A state judge in Albany has upheld a regulation promulgated by the Cuomo administration that mandates health insurance companies in New York provide coverage for abortions without any cost-sharing requirements, such as co-pays or deductibles.
The litigation, which is the culmination of two different lawsuits, was brought by the Roman Catholic Diocese of Albany and other church-affiliated organizations, who claimed the state Department of Financial Services exceeded its statutory authority when the rule was created.
Maria Vullo, superintendent of DFS, said she was pleased with the court’s decision, which also rejected claims from the diocese that the regulation ran contrary to state and federal constitutional protections concerning religious expression.
“When we took the actions we took, we believed those actions were fully in line with New York law,” Vullo said. “I’m pleased the court has recognized that, in an opinion that not only supports the particular actions we did, but DFS’ regulatory authorities to protect New Yorkers to ensure, in this particular case, a woman’s right to health care coverage.”
A spokeswoman for the Albany diocese said in a statement on Thursday that the church would be appealing the ruling based on the alleged constitutional and statutory conflicts of the regulation. The diocese is represented by Michael Costello, an attorney with the Albany’s Tobin and Dempf.
“We will be filing an appeal due to the critical constitutional and statutory issues surrounding the ‘abortion mandate,’” said Albany diocese spokeswoman Mary DeTurris Poust.
The first lawsuit in the matter was brought over so-called model contract language the state released in 2016 that required insurance policies in New York to include abortion coverage. The second was over a regulation promulgated by DFS in 2017 that required those insurers to cover abortions without cost-sharing measures. The latter rule included an exemption for religious employers.
“The actions we took at DFS over the past three years to protect women’s health care rights and their right to comprehensive health care coverage include the full panoply of reproductive health care coverage,” Vullo said. “That includes a woman’s right to abortion coverage because that decision is between the woman and her doctor and the insurance companies must cover that.”
State Supreme Court Justice Richard McNally Jr. of the Third Judicial District wrote in the decision that the agency did not act outside its statutory power in either instance when it required state-regulated insurers to pay for abortion coverage.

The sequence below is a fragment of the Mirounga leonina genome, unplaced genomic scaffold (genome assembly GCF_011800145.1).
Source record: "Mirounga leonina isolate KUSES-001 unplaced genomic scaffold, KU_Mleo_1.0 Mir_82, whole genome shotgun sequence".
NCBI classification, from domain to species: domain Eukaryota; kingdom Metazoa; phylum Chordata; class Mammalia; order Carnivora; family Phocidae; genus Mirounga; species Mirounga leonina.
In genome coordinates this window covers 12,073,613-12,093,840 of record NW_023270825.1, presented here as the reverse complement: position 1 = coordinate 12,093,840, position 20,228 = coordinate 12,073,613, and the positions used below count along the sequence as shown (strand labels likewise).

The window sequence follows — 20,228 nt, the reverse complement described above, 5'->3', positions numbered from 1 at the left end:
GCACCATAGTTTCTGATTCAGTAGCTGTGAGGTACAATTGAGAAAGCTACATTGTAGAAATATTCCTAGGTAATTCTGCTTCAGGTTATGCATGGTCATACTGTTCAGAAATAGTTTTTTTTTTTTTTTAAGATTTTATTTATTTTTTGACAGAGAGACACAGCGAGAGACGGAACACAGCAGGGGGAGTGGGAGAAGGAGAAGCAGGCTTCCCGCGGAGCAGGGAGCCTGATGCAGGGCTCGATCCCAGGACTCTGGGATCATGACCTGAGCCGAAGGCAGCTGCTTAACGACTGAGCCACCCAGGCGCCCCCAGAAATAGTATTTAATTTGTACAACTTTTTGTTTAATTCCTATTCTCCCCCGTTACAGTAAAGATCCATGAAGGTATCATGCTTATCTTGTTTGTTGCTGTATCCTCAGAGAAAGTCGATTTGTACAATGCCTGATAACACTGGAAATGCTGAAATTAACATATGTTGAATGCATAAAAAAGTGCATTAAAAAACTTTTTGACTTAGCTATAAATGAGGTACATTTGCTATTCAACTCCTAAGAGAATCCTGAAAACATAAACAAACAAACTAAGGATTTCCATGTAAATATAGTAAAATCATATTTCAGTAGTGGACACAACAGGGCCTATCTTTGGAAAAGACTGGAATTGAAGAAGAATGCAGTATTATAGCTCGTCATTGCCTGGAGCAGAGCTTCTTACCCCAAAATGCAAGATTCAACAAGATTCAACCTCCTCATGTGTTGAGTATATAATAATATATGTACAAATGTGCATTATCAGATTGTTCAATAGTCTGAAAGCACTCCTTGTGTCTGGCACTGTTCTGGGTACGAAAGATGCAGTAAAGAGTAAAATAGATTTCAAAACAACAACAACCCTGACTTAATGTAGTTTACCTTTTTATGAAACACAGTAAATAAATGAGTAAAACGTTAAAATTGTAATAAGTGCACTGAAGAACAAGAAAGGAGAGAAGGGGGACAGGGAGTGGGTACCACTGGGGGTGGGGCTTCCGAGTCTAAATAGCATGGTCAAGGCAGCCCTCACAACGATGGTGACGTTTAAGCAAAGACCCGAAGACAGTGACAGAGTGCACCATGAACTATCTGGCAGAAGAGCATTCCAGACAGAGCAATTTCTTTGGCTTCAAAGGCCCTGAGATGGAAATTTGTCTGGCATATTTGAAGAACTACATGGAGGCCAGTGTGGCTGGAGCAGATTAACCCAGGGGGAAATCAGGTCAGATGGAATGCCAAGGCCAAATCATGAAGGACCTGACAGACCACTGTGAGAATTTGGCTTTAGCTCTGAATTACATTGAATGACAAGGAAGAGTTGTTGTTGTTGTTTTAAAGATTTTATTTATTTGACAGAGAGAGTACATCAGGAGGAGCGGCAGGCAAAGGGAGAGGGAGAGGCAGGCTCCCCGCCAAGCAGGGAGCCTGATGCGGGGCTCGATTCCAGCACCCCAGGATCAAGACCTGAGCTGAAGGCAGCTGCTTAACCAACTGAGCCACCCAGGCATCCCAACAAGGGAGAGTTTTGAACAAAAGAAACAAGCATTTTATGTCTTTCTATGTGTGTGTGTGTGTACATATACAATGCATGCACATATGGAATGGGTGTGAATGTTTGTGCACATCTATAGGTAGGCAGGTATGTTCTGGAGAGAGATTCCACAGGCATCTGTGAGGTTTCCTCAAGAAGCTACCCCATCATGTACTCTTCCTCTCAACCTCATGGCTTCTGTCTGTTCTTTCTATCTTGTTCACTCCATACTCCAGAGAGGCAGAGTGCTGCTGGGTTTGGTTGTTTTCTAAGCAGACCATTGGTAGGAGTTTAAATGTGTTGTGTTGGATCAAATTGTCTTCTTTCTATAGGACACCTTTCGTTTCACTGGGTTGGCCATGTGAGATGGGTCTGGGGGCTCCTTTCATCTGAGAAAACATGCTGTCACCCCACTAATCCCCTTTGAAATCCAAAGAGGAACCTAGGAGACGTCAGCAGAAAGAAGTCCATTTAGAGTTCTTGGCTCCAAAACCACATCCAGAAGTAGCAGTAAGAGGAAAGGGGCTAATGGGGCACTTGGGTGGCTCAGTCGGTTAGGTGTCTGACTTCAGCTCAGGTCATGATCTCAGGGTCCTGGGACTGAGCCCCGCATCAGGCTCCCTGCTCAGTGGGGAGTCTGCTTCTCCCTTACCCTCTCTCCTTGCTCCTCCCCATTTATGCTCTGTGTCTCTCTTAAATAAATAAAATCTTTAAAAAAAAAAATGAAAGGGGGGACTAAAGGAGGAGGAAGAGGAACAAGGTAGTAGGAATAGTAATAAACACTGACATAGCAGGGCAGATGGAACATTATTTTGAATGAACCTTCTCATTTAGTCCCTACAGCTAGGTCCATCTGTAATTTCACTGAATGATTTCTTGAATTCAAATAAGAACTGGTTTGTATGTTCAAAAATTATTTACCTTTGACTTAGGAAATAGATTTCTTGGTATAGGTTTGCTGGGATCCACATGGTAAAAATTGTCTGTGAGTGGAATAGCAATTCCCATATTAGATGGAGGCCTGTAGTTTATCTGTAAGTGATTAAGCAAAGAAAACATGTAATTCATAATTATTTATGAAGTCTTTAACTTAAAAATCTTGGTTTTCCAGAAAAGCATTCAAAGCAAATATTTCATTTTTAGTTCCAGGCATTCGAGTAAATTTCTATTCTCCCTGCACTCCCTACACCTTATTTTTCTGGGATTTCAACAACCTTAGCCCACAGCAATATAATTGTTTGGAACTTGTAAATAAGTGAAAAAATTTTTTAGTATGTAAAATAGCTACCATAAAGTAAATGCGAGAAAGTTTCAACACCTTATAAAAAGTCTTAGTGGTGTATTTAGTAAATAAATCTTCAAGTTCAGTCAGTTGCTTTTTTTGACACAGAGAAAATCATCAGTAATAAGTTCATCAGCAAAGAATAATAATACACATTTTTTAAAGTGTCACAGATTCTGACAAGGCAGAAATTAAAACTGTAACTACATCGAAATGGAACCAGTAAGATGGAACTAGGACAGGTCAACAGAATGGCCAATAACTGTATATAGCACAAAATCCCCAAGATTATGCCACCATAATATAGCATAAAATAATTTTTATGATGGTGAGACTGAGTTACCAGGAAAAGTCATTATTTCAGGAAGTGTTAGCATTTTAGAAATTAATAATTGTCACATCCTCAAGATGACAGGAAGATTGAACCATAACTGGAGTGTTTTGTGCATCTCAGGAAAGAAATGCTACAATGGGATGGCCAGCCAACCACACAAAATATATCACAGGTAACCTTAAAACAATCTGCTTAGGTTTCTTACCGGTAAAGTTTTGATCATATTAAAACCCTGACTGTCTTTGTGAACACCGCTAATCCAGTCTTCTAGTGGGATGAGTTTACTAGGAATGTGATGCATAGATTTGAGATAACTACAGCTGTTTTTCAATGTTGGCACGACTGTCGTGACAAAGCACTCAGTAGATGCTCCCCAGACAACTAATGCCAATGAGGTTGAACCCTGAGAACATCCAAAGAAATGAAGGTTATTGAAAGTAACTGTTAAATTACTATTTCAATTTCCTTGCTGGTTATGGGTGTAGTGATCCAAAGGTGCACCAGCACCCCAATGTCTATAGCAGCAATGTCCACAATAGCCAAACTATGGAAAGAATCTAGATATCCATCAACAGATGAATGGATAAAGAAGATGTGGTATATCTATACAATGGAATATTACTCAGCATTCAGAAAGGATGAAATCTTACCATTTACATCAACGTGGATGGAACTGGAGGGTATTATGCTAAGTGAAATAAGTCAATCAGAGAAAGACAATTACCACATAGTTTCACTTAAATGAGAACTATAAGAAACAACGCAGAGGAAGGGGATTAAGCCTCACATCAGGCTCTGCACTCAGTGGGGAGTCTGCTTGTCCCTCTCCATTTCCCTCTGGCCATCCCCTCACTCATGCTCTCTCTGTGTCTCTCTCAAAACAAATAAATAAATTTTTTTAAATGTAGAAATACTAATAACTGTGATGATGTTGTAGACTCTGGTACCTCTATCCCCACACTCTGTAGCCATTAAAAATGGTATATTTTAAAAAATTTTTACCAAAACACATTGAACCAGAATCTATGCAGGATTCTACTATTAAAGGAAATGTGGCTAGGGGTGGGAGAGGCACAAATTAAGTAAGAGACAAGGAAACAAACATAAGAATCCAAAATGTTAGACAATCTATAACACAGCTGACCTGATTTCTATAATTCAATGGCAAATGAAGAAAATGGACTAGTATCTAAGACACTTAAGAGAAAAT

He attributed part of his decision to another lawsuit brought against the state more than a decade ago by Catholic Charities of the Diocese of Albany. That challenge was over a state law enacted at the time that required employer health insurance to include coverage for the cost of contraceptives for their employees.
Much like the more recent litigation, Catholic Charities argued at the time that the law forced it to contradict its religious beliefs by mandating it offer insurance coverage for contraceptives. The Court of Appeals ruled against Catholic Charities in the case, leaving the law intact.
The plaintiffs in the case against DFS had argued that their litigation could be interpreted differently for a few reasons, according to McNally’s decision.
For one, the more recent case was challenging a regulation, rather than a law. That makes the legal arguments different. The court can use case precedent to analyze whether DFS went beyond its power as a state agency, rather than assessing the constitutionality of the rule alone.
The regulation, the plaintiffs argued, also addressed two different medical services: contraceptives and abortion. McNally wrote that, from a legal perspective, the two are the same.
“Legally, however, petitioners’ claims challenging medical coverage for both contraceptives and abortion are identical,” McNally wrote. “Plaintiffs believe contraceptives and abortion to be a moral ‘evil’ and the legal mandate compelling coverage for the same a violation of their core religious beliefs causing a deprivation of rights.”
McNally wrote that under New York Court of Appeals precedent, the same conclusion had to be reached on the abortion coverage requirement as had been reached on contraceptives.
“The Court finds the constitutional claims challenged in this case to be [the] same as those raised in Catholic Charities,” McNally wrote. “Given the Court of Appeals addressed and rejected the same arguments, Catholic Charities is binding precedent requiring dismissal of plaintiffs’ constitutional claims in this matter.”
McNally also rejected claims from the plaintiffs that DFS had exceeded its statutory authority as a state agency when it promulgated the rules. He said the state’s Financial Services Law provides the superintendent of DFS with substantial authority when it comes to such regulations. One section of the Insurance Law, he wrote, expressly gives the superintendent power to establish minimum standards to health insurance policies issued in New York.
“The promulgation of [the regulation] is derived from the above statutory mandates and thus is not an improper delegation of legislative authority to [DFS],” McNally wrote.
The case will now be appealed to the Appellate Division, Third Department in Albany. Vullo said she’s not worried about the outcome of the appeal.
“Litigation never worries me,” Vullo said. “I’m now past 30 years of being a litigator, and you can’t be in the business of public service if you fear that someone might sue you. You always have to make decisions you believe are the right decisions consistently with the law.”